At this stage, analyze the research paper format and the general presentation of the arguments and facts. Start with the evaluation of the sentence levels. In the research paper, there should be a hierarchy of sentences. To trace the research paper structure, take a look at the tips:
- First-level sentences. They include only general statements and present the ideas that will be explored further in the paper.
- Middle-level sentences. These sentences summarize, give a narrower idea, and present specific arguments.
- Deep-level sentences. They contain specific facts and evidence that correspond to the arguments stated in middle-level sentences.
Your research paper analysis should also include format evaluation. This task might be challenging unless you have the formatting style manual open in front of your eyes.
Figure out what citation style the author applied and check whether all the requirements are met. Here is a mini checklist you have to follow:
- in-text citations
- reference list
- font style and size, spacing
- abstract (if needed)
- appendix (if needed)
Step 4: Critique & Evaluate
This step requires attention to every detail in the paper. Identify each of the author’s assumptions and question them. Do you agree with the author’s evidence? How would you support the arguments? What are your opinions regarding the author’s ideas?
Just $13.00 $10.40/page , and you can get an custom-written academic paper according to your instructions
Try to re-implement the entire paper from your perspective and see how your version differs from the initial work. This trick will help you to determine the strong and weak sides of the work.
Then, move on to criticism. An effective way to evaluate a research paper consists of asking the right questions and assessing the crucial aspects, like:
- The author’s objective and whether it was reached. Did you get the author’s main idea? Did the writer reach their aim and explain the arguments in great detail? Remember that even if the reader is not majoring in the study field, they should understand the objective. Is there something that remained unclear for you? In your opinion, what is the cause of your inability to comprehend the material?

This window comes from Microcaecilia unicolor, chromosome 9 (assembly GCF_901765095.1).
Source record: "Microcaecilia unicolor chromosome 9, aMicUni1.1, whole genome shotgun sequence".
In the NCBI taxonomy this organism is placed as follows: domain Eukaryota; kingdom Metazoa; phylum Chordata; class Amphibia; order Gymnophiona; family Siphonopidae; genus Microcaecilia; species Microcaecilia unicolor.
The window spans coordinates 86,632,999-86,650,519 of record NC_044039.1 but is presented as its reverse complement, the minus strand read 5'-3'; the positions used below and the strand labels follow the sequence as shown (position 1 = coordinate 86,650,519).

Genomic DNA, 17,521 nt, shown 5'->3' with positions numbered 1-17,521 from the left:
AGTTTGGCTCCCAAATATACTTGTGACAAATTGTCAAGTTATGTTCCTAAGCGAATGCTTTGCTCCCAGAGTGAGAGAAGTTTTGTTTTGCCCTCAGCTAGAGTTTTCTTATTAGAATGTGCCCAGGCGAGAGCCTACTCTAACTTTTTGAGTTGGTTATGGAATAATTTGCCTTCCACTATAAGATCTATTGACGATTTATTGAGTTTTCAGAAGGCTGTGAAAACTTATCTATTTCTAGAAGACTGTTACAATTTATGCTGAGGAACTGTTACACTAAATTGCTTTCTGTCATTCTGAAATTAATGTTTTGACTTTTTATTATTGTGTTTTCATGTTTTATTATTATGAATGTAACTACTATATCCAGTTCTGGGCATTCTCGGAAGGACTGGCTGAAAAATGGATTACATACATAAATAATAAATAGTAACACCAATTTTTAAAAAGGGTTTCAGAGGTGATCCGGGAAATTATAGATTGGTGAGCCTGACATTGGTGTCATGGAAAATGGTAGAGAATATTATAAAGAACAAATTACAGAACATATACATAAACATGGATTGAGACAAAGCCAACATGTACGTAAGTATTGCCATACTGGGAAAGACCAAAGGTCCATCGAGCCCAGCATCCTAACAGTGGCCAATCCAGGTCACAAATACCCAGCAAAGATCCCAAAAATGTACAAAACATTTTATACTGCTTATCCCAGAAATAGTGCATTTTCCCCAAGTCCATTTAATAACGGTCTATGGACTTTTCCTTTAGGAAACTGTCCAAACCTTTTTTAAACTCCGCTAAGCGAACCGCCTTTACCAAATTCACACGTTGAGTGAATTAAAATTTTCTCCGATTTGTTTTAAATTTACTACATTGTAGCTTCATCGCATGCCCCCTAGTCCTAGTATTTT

- The role in the broader context. Make sure the author’s arguments and evidence sound adequately in the larger context. Do the writer’s ideas contradict social norms. If so, why? Also, check the sources the author uses for their research. Make sure they are reliable and not outdated.
- Grammar and organization. A professional research paper should not contain any mistakes. Make sure the text is flawless regarding grammar and structure. The ideas have to follow the logical flow; the tone should be academic; the paper should include transitions, summaries should be on point (which is easier to achieve with the help of a paper summarizer ) and so on.
- What the reader learns. The primary aim of an author is to deliver useful information to the reader. Did you, as a reader, find some new insights? Were they relevant and valuable? Consider whether you’ve read something similar before and how the data fit within limits set by the author.
✅ Research Analysis Paper: Key Questions
As you can see, the task requires a lot of time and effort. That is why we’ve prepared a list of questions you should ask while analyzing a research paper. Use them as a ground for critical reading and evaluation.
Congrats! Now you know how to write a research paper analysis. You are welcome to check out our writing tips available on the website and save a ton of time on your academic papers. Share the link with your peers who may need our advice as well.
- An Introduction to Critical Analysis of Publications in Experimental Biomedical Science, the Research Paper in Basic Medical Sciences: K. Rangachari, modified by D.J. Crankshaw, McMaster University Honours Biology & Pharmacology Program
- Critical Analysis Template: Keiran Rankin and Sara Wolfe, the Writing Centre, Thompson Rivers University
- How to Read a Paper: S. Keshav, David R. Cheriton, School of Computer Science, the University of Waterloo
- How to Read a Research Paper: School of Engineering and Applied Sciences, Harvard University
- Reading Research Effectively, Organizing Your Social Sciences Research Paper: Research Guides at the University of Southern California
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Dear Mustafa, There might be one available on our free essays page – you are welcome to check it out and find out more about the available sample papers that we have! Have a great day!